Push-ups are one of the most basic and important exercises that you can do. However, too many people either can’t do them, or don’t want to do push-ups the right way. There’s no need to be afraid of the push-up! The push-up is your friend and can help you to get into great shape. We are going to show you how to do push-ups for beginners, and&nbhow to do push-ups the right way.
Here’s another fitness tip that can help you get one step closer to reaching your potential… The push-up, along with its complementary bodyweight movement the pull-up, is the bane of most people’s fitness existence. From the time these exercises were introduced to us back in grade school, many of us have struggled to perform them, and way too many people – adults and kids alike – can’t or don’t do them. A little while ago I provided you with some pull-up fitness tips, and now I’m going to favor you with a little of my push-up wisdom. I’ll keep saying this until I’m blue in the face, but everyone should be able to perform proper push-ups and pull-ups. To perform push-ups properly you have to be in the proper starting position. Start from a prone position – belly to the floor – with hands just outside shoulders with the fingers facing forward and arms fully extended. The feet can be together or as much as a foot apart. The hips should not sag towards the ground at any point during the exercise, and should be held in a position ever so slightly lower than the shoulders. Weight is forward on the hands so that the arms form a straight line from the wrists to the shoulders; the shoulders should not be behind the wrists. From this starting position, bend the elbows and lower the body until the upper arms are parallel to the ground – the chest does not have to touch the ground – then push up to return to the starting position. Remember to hold the middle firm so that the hips don’t rise and fall separately from the rest of the body. Stay as rigid as a board throughout the movement. Inhale on the way down and exhale on the way up. This is the only way to do a push-up. For those of you who cannot do a push-up, here are some techniques to help get you there. And don’t bother with “modified” or “girl’s” push-ups that are done with knees on the floor.
This exercise is a waste of time and, despite conventional wisdom, does NOT prepare the body to perform “real” push-ups. The first step to prepare the body to do push-ups is to work on maintaining the proper start position. What seems like an easy enough thing to do is actually be difficult for many people. So the first drill for those who can’t do a push-up is to get into the starting position and hold it for 30 seconds, breathing steadily the entire time. Maintaining this push-up posture for 30 seconds at a time is the best way for a beginner to strengthen the body and prepare for doing real push-ups. The “modified” push does nothing to develop the core strength and balance that’s required to do proper push-ups. If you haven’t tried this “static hold” exercise, you’ll be amazed at how difficult it can be, especially when doing 3 or 4 sets of 30-second holds, and how much more difficult it is to hold this position than it is to do modified, bastardized push-ups. Progress from this “top position” static hold to a “bottom position” static hold and the body is in a position where the chest is a few inches off of the floor.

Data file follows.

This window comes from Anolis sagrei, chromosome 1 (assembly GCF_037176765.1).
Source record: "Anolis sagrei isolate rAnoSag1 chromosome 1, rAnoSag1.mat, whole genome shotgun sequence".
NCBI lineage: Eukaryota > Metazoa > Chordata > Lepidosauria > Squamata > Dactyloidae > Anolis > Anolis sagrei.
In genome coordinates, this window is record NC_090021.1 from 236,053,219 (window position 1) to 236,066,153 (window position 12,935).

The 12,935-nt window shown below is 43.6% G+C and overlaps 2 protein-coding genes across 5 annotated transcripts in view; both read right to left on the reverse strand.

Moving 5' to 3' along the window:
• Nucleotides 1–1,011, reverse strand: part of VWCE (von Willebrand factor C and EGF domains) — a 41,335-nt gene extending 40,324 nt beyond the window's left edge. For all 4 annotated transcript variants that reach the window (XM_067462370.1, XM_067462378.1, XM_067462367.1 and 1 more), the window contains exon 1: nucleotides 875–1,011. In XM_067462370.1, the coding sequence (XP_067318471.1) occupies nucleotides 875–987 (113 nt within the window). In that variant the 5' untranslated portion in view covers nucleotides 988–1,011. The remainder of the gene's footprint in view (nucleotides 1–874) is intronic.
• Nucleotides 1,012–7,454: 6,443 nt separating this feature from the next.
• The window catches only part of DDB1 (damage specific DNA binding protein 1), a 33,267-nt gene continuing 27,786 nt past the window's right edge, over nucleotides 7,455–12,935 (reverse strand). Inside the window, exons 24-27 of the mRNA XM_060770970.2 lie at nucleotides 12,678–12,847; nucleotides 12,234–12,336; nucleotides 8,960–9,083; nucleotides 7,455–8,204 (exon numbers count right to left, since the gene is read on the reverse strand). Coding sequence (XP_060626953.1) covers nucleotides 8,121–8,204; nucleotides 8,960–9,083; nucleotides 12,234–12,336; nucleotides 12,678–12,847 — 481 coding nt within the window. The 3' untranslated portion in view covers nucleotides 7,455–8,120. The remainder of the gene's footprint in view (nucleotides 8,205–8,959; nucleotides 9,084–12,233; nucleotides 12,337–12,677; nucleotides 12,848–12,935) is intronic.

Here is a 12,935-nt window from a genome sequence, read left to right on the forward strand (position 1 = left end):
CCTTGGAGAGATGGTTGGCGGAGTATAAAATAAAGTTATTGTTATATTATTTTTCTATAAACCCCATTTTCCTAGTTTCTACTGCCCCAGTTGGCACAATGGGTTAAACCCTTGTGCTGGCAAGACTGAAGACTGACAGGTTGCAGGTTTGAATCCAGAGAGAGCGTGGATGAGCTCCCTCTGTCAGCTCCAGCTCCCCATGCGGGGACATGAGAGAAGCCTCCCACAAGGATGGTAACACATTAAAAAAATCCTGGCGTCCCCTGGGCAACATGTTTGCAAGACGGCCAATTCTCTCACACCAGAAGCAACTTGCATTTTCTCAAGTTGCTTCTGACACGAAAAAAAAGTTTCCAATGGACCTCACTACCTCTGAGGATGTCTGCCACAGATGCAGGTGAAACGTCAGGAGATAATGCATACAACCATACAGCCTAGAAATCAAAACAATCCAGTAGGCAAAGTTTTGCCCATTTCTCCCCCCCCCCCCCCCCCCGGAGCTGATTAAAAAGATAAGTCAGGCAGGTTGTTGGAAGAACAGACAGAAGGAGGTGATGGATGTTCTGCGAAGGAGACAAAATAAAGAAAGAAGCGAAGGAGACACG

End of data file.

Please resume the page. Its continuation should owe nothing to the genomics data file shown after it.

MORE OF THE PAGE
This is a more difficult drill, so shoot for sets of 10-15 seconds in duration. Once the two variations of “static hold” push-ups have been mastered, progress to “negative” push-ups. Negative push-ups will help to build the strength needed to do real, full push-ups. To do a negative push-up get into the starting position and slowly lower your body until your chest touches the floor, maintaining strict control during the movement. When doing “negatives” there’s no concern for the push phase of the exercise, so once your chest touches the floor just get back to the staring position by going to your knees and resetting. The term “negative” is used to describe what is technically known as the eccentric contraction. During the down phase of the push-up the primary movers – the chest and the triceps muscles – are lengthening, which describes what occurs during an eccentric contraction. There is the belief that strength is built during the eccentric, or negative phase of an exercise. The most common adaptation of negatives is on the bench press, where the bar is slowly lowered to the chest while a spotter lifts the bar back to the starting position. Without getting any more technical, doing negatives versions of different kinds of exercises takes advantage of the muscles’ ability to lower a weight that is much heavier than the maximum weight that can be lifted. If you’ve ever gotten stuck at the bottom position doing squats or the bench press, you’ve seen this principle in action; lowering 300 pounds under control is one thing, but pressing it is another story. So don’t ignore push-ups, as this body-weight exercise can help to get into, and stay, in great shape.